Butternut Mash Like Grandmas

I am trying to recreate my favorite thanksgiving side, a mashed butternut squash dish that my grandmother used to have at our family thanksgiving. Unfortunately there is no family recipe for this as she always bought it premade from Shaws market in Sudbury (I called and they no longer make this.) In previous years I have roasted the squash halves on a baking tray cut side down and its turned out OK but the flavor has not wow-ed (I do not remember the squash having a particularly roast-y flavor). Yesterday I tried a recipe from chefsteps which involved vacuum sealing the squash and then boiling them for 25 minutes before pureeing and adding xanthan gum. The texture was thick, gummy, and gross but it kind of smelled right. I did it again without xanthan and it was ok but the second batch tasted undercooked, not bright enough, and had a faint starchiness. Now going into round three I am trying to correct for two problems - first is to brighten and strengthen the butternut flavor. Second is to get a smooth mash that isn't gummy. For part two I am thinking that using a ricer or food mill (I have both) will get the texture I want. I am not sure whether to continue with boiling the squash in bags and just do it longer or roasting it. Accepting all advice!



AntoniaJames November 30, 2015
If the color was really orange, perhaps they included some sweet potatoes?
I'd contact Shaw's again, sending an email via their website, asking them (i) if there any old-timers there who are familiar with it, who can tell you how it was made; or (ii) if they can tell you who their supplier was. If you can find the vendor, the chances are good that you can find the information you need. Bee sure to add that this was a family favorite, your grandmother always served it, etc. They might want to be more helpful, if you do. ;o)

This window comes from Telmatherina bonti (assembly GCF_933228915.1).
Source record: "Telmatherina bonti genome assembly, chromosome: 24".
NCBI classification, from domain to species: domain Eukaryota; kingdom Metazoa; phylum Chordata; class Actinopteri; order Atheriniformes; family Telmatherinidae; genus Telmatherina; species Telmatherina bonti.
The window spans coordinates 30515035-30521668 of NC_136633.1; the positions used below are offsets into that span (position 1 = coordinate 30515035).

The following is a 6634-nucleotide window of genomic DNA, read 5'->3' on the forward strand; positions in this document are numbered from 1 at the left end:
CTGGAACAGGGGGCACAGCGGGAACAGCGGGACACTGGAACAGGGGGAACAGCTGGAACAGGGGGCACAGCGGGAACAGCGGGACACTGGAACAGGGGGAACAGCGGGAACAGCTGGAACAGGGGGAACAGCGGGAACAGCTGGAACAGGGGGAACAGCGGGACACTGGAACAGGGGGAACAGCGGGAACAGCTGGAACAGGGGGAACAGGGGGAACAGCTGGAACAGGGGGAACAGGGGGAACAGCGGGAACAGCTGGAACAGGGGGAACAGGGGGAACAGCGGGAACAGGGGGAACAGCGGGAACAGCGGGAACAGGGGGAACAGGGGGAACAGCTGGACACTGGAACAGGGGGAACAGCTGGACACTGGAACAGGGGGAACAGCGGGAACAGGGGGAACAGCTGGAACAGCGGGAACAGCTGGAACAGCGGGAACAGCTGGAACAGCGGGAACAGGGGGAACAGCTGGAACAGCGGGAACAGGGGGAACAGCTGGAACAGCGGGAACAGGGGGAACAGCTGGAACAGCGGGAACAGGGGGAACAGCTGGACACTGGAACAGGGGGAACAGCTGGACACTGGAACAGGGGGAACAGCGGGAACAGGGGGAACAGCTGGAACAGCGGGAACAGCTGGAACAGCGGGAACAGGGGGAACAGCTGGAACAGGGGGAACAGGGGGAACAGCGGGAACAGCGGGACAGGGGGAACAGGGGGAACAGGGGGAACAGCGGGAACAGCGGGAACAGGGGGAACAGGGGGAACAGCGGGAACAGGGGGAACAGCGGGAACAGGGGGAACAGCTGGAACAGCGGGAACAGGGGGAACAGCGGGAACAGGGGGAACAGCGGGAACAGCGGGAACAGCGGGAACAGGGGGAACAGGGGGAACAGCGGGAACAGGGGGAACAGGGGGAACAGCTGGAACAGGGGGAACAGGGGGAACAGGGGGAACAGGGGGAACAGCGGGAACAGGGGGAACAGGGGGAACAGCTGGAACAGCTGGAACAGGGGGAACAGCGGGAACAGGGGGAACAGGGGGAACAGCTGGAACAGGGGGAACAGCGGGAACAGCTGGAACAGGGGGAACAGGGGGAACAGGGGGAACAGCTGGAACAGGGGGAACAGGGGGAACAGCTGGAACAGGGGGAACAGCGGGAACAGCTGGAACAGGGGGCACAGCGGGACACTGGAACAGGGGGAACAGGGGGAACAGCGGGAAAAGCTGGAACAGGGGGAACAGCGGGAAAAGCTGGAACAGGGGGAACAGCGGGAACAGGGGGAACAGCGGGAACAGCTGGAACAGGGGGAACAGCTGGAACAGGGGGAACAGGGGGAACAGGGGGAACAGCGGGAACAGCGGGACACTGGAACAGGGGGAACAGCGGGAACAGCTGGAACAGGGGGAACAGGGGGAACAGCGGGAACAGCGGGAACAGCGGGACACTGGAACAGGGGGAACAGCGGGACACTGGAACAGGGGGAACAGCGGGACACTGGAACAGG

amysarah November 30, 2015
No idea what other ingredients/flavorings may have been in there (butter, brown sugar, nutmeg, etc.) But since it seems you want to intensify the squash's essential flavor, maybe try "cooking it down" - there's a lot of moisture in a butternut squash and reducing it might concentrate the flavor, maybe even caramelize some of the natural sugars a bit. After cooking - boiling, steaming, roasting, whatever - and mashing (by hand or food mill,) try heating it over low/med flame until a lot of the fluid evaporates, careful that it doesn't scorch, before adding other ingredients. Just a thought.
stacy November 30, 2015
We boil chunked squash pieces until they fall off a knife (like potatoes), drain and mash with equal parts butter and brown sugar - we eyeball it so I don't know the squash:butter/sugar ratio. It's very orange and tastes like squash. We mash with a hand masher
Nancy November 26, 2015
Do you have anybody you can about taste and texture memories?
I know Stompin Tom is gone (alas).
But what about family members, or a facebook group you could ask?
Ali S. November 26, 2015
It seems what you're going for is a mash that is full throttle squash flavor. I really like this recipe because it doesn't cloud the squash flavor with many ingredients. The additions just help bring out the squash flavor and make the puree creamier: https://food52.com/recipes/9965-butternut-squash-puree
Dustimily November 26, 2015
Thanks Ali - Unfortunately that just doesnt look right to me. There was definitely no cream in the one we used to buy, the color was much more orange and it was not hand mashed, there were no chunks. I also think it looks greasy in the photos...
Ali S. November 26, 2015
Hmm I'm sorry this isn't what you're looking for! You could certainly skip the cream and purée the cooked squash in a food processor or blender. The sautéing-steaming cooking technique may be something to consider, though, since I find it really brings out the squash flavor.
Recommended by Food52